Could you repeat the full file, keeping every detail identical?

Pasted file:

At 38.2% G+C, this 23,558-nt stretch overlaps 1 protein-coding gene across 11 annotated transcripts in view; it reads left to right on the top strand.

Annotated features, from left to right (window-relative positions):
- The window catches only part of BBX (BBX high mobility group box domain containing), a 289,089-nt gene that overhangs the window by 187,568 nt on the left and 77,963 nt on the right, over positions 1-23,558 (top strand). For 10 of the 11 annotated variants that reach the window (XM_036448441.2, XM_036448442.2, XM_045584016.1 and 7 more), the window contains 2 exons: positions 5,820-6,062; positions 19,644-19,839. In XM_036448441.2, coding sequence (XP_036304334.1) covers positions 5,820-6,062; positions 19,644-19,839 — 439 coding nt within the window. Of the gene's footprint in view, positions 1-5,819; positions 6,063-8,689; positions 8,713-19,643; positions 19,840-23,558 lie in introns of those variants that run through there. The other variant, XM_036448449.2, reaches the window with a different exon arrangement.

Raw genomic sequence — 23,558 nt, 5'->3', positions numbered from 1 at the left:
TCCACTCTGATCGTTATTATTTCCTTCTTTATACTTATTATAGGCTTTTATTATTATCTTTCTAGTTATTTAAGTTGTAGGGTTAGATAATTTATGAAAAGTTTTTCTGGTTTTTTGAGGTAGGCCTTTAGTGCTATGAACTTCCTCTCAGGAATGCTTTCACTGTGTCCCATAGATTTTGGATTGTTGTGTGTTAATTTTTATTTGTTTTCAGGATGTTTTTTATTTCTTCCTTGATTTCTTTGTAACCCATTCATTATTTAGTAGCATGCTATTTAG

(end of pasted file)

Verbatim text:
At 38.2% G+C, this 23,558-nt stretch overlaps 1 protein-coding gene across 11 annotated transcripts in view; it reads left to right on the top strand.

Annotated features, from left to right (window-relative positions):
- The window catches only part of BBX (BBX high mobility group box domain containing), a 289,089-nt gene that overhangs the window by 187,568 nt on the left and 77,963 nt on the right, over positions 1-23,558 (top strand). For 10 of the 11 annotated variants that reach the window (XM_036448441.2, XM_036448442.2, XM_045584016.1 and 7 more), the window contains 2 exons: positions 5,820-6,062; positions 19,644-19,839. In XM_036448441.2, coding sequence (XP_036304334.1) covers positions 5,820-6,062; positions 19,644-19,839 — 439 coding nt within the window. Of the gene's footprint in view, positions 1-5,819; positions 6,063-8,689; positions 8,713-19,643; positions 19,840-23,558 lie in introns of those variants that run through there. The other variant, XM_036448449.2, reaches the window with a different exon arrangement.

Raw genomic sequence — 23,558 nt, 5'->3', positions numbered from 1 at the left:
TCCACTCTGATCGTTATTATTTCCTTCTTTATACTTATTATAGGCTTTTATTATTATCTTTCTAGTTATTTAAGTTGTAGGGTTAGATAATTTATGAAAAGTTTTTCTGGTTTTTTGAGGTAGGCCTTTAGTGCTATGAACTTCCTCTCAGGAATGCTTTCACTGTGTCCCATAGATTTTGGATTGTTGTGTGTTAATTTTTATTTGTTTTCAGGATGTTTTTTATTTCTTCCTTGATTTCTTTGTAACCCATTCATTATTTAGTAGCATGCTATTTAG